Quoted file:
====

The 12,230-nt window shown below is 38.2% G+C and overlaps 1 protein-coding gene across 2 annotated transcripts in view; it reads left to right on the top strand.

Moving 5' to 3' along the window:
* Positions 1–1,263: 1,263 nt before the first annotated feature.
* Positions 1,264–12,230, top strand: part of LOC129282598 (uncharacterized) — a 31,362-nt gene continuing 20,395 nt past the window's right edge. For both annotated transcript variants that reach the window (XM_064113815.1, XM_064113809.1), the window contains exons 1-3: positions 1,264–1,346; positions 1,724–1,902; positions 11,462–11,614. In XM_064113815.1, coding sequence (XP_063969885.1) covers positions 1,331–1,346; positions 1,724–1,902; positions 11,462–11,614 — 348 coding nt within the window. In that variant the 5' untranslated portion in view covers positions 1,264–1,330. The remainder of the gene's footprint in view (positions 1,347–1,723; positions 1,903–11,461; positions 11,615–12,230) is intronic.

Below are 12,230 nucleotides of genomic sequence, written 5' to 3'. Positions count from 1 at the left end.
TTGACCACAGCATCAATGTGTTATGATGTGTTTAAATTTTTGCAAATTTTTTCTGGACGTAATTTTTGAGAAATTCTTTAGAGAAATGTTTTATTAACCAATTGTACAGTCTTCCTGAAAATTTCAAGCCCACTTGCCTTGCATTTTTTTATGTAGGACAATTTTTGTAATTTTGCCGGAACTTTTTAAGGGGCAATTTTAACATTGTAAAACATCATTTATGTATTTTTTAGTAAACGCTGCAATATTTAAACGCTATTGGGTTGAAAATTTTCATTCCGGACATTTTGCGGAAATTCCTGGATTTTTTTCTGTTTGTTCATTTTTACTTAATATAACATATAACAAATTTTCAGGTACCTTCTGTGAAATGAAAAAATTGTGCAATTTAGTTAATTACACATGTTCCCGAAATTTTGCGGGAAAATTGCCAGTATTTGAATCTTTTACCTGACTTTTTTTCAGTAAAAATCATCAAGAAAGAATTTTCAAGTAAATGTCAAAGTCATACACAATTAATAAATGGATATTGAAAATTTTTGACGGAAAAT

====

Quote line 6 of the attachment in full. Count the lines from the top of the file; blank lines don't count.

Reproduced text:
TTGACCACAGCATCAATGTGTTATGATGTGTTTAAATTTTTGCAAATTTTTTCTGGACGTAATTTTTGAGAAATTCTTTAGAGAAATGTTTTATTAACCAATTGTACAGTCTTCCTGAAAATTTCAAGCCCACTTGCCTTGCATTTTTTTATGTAGGACAATTTTTGTAATTTTGCCGGAACTTTTTAAGGGGCAATTTTAACATTGTAAAACATCATTTATGTATTTTTTAGTAAACGCTGCAATATTTAAACGCTATTGGGTTGAAAATTTTCATTCCGGACATTTTGCGGAAATTCCTGGATTTTTTTCTGTTTGTTCATTTTTACTTAATATAACATATAACAAATTTTCAGGTACCTTCTGTGAAATGAAAAAATTGTGCAATTTAGTTAATTACACATGTTCCCGAAATTTTGCGGGAAAATTGCCAGTATTTGAATCTTTTACCTGACTTTTTTTCAGTAAAAATCATCAAGAAAGAATTTTCAAGTAAATGTCAAAGTCATACACAATTAATAAATGGATATTGAAAATTTTTGACGGAAAAT